Responding to Students of Concern

Best Practices for Behavioral Intervention Teams

Topics: Student Affairs, Student Health and Wellness, Mental Health and Counseling, Student Health Centers, Alcohol and Drug Use, Student Experience, Special Populations, Academic Support Programs

Diagnostic Questions

The following questions are designed to guide members in evaluating their current approach for managing complex cases. Based on the number of affirmative responses, each member will fall into one of the categories on the opposite page. These categories can be used to identify tactics particularly well suited to member circumstances. Note: questions should be answered from the perspective of the BIT Chair.

1. Does your BIT assign cases to team members based on their previous interactions with a student and/or on their expertise in dealing with the student’s specific concern(s)?
2. Does your institution employ a dedicated case manager outside of Counseling Services?
3. Does the assigned lead or case manager have clearly defined responsibilities for following up with the student, recordkeeping, and updating the BIT?
4. If your institution has a dedicated case manager in Student Affairs, does this individual provide regular reports about interactions with students of concern, campus outreach efforts, and consultations with the BIT?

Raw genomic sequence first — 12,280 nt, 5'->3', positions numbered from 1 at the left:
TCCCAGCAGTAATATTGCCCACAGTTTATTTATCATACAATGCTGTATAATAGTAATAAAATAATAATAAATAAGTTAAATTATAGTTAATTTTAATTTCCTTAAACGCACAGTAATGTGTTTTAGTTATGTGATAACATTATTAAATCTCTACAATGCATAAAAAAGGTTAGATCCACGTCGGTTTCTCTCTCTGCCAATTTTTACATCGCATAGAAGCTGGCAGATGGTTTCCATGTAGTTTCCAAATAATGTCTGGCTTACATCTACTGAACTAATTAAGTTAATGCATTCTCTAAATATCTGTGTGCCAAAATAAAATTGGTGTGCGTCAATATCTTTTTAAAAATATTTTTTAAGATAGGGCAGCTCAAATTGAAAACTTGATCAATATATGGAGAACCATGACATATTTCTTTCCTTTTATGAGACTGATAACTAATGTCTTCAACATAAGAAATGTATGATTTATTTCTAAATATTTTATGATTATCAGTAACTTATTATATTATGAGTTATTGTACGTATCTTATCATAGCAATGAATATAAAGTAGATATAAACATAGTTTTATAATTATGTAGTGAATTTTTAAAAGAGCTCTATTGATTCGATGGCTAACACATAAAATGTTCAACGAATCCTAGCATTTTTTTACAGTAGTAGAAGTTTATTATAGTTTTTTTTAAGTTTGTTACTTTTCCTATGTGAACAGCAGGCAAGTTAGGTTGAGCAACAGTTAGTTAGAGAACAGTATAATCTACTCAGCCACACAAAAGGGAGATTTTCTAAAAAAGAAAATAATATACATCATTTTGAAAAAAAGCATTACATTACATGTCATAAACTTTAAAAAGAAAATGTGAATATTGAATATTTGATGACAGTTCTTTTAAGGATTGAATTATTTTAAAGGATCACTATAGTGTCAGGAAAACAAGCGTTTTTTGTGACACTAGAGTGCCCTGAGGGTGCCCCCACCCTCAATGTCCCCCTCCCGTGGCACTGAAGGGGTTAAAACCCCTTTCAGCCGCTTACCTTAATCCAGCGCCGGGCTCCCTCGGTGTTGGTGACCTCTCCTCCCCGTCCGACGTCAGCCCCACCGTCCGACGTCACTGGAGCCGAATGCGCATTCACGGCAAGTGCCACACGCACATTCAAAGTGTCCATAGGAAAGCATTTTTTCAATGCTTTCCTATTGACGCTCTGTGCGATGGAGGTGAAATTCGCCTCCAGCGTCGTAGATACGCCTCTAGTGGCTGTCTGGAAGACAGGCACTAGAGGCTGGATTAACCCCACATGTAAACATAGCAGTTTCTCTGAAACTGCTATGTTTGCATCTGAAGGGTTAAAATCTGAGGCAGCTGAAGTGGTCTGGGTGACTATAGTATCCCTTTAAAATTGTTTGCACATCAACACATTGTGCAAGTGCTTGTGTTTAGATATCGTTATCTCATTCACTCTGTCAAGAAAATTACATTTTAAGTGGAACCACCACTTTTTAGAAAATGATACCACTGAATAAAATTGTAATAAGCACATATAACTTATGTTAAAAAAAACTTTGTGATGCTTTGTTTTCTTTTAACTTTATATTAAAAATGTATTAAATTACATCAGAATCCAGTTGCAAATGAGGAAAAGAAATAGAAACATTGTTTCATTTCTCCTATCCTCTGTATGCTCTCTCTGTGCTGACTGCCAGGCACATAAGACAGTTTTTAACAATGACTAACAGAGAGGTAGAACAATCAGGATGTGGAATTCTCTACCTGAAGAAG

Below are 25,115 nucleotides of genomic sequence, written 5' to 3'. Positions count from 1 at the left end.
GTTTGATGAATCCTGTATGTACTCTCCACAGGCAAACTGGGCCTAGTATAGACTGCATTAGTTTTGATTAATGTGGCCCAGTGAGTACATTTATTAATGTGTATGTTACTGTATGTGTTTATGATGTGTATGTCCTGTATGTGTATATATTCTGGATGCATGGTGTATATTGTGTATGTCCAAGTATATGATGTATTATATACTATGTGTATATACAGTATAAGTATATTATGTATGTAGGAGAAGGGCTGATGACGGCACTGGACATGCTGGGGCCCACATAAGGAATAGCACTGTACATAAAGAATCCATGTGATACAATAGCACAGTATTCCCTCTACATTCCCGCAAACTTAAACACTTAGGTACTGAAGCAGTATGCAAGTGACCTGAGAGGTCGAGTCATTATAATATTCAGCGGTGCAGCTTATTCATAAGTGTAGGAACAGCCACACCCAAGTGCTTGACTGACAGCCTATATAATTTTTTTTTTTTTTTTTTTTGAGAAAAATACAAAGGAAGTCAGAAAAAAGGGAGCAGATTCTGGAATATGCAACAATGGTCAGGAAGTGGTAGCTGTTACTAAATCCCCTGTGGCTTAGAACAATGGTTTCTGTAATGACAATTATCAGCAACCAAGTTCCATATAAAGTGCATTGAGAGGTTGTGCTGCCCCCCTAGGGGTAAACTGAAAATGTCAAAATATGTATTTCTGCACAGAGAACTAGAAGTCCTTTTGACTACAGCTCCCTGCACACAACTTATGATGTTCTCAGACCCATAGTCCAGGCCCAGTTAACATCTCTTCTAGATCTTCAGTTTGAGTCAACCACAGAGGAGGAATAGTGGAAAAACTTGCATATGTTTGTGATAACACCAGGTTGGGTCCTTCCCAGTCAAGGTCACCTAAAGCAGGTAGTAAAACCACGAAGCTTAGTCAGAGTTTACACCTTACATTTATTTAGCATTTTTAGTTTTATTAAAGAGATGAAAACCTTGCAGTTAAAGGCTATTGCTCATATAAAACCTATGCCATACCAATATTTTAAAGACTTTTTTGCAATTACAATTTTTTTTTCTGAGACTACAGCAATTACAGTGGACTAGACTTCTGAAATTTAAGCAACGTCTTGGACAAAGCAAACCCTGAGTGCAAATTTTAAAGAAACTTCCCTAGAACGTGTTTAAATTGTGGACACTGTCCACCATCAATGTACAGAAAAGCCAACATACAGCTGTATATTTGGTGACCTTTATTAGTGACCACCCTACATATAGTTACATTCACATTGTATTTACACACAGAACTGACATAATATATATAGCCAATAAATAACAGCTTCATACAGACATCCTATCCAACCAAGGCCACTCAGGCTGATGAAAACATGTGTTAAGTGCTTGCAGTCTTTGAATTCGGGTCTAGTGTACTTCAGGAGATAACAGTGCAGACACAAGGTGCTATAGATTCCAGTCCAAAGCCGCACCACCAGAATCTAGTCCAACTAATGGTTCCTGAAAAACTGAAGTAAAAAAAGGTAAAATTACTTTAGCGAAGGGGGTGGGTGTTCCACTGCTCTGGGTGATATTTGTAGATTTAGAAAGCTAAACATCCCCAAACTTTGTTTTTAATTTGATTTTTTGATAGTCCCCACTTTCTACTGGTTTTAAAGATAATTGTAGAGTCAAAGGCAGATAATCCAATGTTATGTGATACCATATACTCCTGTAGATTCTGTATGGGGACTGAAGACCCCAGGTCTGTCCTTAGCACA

5. Does your team maintain a list of high-priority, ongoing cases that are reviewed regularly in BIT meetings?
6. Is the BIT notified about students who have withdrawn from the institution if the reason for withdrawal falls under the team’s mission and responsibilities?
7. Before a student of concern returns to campus, does the BIT make a recommendation about the student’s needs for future academic and personal success?
8. Is the BIT’s role in supporting students returning from leaves written into its policy statement or procedures manual?

Monitoring Complex Cases

Understanding Your Current State